Having managed to piss off a fair proportion of folks with a sledgehammer approach to critical analysis of the Blockbuster film experience, I figured I would expand on what constitutes a shit film. In the process I will serve up some sacred cows as juicy steaks, so be warned that there will be a fair amount of pain and anguish. Just because you might think something is out of bounds doesn’t mean I’m gonna play nice. My slice ‘n’ dice of the first decade of the “Blockbuster” (as summer ‘event’ films seem to be regarded) follows thus:
Star Wars has a shitty script. Yeah, the first film. Sure, I’m talking about the one which inspired a religion. Yes, I know it is a cultural milestone. Doesn’t change the fact that there are plot holes so large that I could fly the Millennium Falcon through them. Blindfolded. With one hand tied behind my back. It doesn’t mean the film itself is worthless – it is brilliant in several regards, foremost of which is the appropriation of Lensman’s light-based weaponry. George Lucas ain’t no writer, as he has proven with the 1990s trilogy. It was also the 1990s films which showed up the fact that he ain’t much of a director either, but that is neither here nor there.
Superman. Do you need me to explain why a musical interlude in the middle of a superhero film is a bad idea? The rest of the film is fine, but Margot Kidder singing? I would rather listen to Danny Boyle explain (for the millionth time) how Slumdog Millionaire is meant to be a ‘feelgood’ film.
Jaws 2. Two words: shit floats.
The year that gave us Monty Python’s Life Of Brian and Alien also puked up Star Trek: The Motion Picture, in which nothing much happened. The film is so slow that I felt my fingernails grow as I was watching. I wouldn’t have minded so much, but the hideous costumes, abysmal acting (“The Shat” really earned his nickname with this film) and pornographic indulgence of the special effects were too much to bear.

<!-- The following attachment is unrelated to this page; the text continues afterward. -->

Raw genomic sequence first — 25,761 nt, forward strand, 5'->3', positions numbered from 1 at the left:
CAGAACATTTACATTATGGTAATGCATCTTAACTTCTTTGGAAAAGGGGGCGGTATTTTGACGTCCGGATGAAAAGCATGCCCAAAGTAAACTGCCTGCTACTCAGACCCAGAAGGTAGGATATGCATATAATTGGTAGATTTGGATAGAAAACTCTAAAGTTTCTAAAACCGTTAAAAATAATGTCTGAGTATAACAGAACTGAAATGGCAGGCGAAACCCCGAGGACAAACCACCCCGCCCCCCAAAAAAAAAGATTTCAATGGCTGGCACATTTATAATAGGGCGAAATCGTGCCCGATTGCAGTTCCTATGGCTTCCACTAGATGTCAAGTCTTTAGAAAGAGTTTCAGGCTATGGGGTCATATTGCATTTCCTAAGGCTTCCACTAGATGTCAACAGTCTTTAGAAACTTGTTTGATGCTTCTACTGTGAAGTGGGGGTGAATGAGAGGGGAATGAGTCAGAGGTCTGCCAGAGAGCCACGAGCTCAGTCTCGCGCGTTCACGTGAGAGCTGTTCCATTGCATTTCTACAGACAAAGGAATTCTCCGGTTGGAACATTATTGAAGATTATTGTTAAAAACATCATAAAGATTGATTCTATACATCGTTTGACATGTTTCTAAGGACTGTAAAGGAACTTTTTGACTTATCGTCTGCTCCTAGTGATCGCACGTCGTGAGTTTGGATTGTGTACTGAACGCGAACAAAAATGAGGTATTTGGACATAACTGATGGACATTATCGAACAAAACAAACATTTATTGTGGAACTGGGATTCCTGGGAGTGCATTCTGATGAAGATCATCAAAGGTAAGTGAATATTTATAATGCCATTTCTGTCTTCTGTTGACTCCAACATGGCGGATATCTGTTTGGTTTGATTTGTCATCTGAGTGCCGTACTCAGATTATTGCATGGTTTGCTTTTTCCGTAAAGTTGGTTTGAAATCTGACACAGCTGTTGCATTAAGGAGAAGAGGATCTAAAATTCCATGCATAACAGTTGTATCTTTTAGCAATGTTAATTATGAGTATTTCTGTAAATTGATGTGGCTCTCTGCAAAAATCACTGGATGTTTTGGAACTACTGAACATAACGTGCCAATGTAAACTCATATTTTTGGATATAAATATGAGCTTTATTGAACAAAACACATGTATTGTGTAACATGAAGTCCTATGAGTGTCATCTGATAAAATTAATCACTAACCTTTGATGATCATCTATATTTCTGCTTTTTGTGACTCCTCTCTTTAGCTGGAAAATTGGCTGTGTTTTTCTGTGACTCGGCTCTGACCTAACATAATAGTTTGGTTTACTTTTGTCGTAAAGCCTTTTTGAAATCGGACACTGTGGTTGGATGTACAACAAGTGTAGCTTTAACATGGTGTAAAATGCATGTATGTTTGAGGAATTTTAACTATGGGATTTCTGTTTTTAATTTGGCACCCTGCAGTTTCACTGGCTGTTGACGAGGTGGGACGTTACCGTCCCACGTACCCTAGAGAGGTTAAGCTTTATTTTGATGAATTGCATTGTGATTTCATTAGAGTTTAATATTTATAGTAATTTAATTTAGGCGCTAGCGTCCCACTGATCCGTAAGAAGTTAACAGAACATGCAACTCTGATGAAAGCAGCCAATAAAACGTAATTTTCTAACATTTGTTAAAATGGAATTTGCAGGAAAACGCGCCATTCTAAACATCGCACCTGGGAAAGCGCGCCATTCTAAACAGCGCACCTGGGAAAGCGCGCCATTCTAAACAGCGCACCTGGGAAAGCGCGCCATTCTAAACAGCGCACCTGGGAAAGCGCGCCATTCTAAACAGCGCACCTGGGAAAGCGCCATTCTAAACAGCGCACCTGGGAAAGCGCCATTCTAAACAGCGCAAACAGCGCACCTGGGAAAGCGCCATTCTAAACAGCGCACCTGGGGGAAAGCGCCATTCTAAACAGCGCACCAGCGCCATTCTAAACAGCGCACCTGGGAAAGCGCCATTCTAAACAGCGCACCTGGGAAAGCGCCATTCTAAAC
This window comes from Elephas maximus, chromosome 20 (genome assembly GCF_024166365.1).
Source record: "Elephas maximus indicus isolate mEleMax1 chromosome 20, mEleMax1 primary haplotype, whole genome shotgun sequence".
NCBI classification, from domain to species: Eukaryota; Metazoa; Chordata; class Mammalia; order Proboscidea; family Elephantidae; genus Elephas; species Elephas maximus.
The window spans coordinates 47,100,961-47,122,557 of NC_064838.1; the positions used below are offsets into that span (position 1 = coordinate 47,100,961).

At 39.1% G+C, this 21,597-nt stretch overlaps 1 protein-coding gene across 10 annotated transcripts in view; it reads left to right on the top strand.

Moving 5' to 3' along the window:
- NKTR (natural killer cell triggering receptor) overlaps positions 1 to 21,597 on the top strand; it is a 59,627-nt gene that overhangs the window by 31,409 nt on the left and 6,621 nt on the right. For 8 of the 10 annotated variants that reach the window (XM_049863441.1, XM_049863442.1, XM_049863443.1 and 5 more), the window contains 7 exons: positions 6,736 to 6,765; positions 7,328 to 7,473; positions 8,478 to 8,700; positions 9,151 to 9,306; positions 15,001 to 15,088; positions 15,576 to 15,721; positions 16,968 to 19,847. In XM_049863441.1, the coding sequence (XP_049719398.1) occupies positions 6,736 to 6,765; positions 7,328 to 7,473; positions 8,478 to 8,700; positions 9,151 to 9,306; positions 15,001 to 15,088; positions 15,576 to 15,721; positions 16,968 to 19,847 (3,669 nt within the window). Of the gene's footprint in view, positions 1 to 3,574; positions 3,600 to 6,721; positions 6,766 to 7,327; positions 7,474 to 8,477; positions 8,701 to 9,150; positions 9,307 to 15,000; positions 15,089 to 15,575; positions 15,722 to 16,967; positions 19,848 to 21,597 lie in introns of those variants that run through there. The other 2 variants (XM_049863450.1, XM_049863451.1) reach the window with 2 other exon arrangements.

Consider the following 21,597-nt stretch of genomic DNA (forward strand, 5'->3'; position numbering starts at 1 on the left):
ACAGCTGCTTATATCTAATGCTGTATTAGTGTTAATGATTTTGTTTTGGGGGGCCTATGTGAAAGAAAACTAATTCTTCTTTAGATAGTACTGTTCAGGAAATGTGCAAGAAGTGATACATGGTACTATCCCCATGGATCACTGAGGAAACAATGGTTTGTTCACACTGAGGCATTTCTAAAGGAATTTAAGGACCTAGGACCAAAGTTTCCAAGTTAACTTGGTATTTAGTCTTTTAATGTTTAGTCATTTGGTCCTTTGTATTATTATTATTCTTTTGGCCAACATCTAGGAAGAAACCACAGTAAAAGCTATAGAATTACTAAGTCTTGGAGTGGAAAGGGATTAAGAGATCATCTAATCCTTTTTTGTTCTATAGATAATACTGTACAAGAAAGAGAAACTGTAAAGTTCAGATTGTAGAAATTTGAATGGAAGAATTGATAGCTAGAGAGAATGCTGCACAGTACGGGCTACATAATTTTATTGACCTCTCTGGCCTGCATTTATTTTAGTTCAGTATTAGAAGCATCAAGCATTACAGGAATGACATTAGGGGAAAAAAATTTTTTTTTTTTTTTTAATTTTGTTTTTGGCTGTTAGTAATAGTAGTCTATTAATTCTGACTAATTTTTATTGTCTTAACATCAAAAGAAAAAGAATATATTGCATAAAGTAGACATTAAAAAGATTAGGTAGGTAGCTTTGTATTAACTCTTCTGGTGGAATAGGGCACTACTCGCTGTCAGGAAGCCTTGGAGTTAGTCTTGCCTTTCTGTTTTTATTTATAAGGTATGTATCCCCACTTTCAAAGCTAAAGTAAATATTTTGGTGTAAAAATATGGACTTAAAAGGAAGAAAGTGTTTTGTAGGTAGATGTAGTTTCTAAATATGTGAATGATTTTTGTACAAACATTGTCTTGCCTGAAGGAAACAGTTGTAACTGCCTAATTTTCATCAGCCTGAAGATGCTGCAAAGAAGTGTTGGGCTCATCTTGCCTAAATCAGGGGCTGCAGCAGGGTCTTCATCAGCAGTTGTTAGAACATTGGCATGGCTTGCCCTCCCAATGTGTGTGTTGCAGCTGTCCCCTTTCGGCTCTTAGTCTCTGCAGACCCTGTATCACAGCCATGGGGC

If anyone has the balls to defend Xanadu I’ll be amazed. Popeye was a mistake writ large, while The Empire Strikes Back didn’t so much end, as abruptly stop with the main characters looking out of a window. I thought there would have been a final scene filmed for Empire, but nobody else seems to notice the lack of emotional closure for the characters. Too busy imagining what a better director would have done with the material maybe…
Superman II introduces arbritary powers for the main villains, ups the comedy and lowers the tone of the franchise – sowing the seeds for Quest For Peace, while The Cannonball Run manages to squander the talents of a host of brilliant actors.
Rocky III signals the beginning of loud, obnoxious films which have no significant point to them, other than giving the viewer a headache and nausia. Star Trek II continues to plunder the Star Trek corpse, as Poltergeist shows that horror films don’t need to be scary… Wait. Uh… Yeah, that’s the whole point of horror movies. Add Poltergeist to the shit list as well.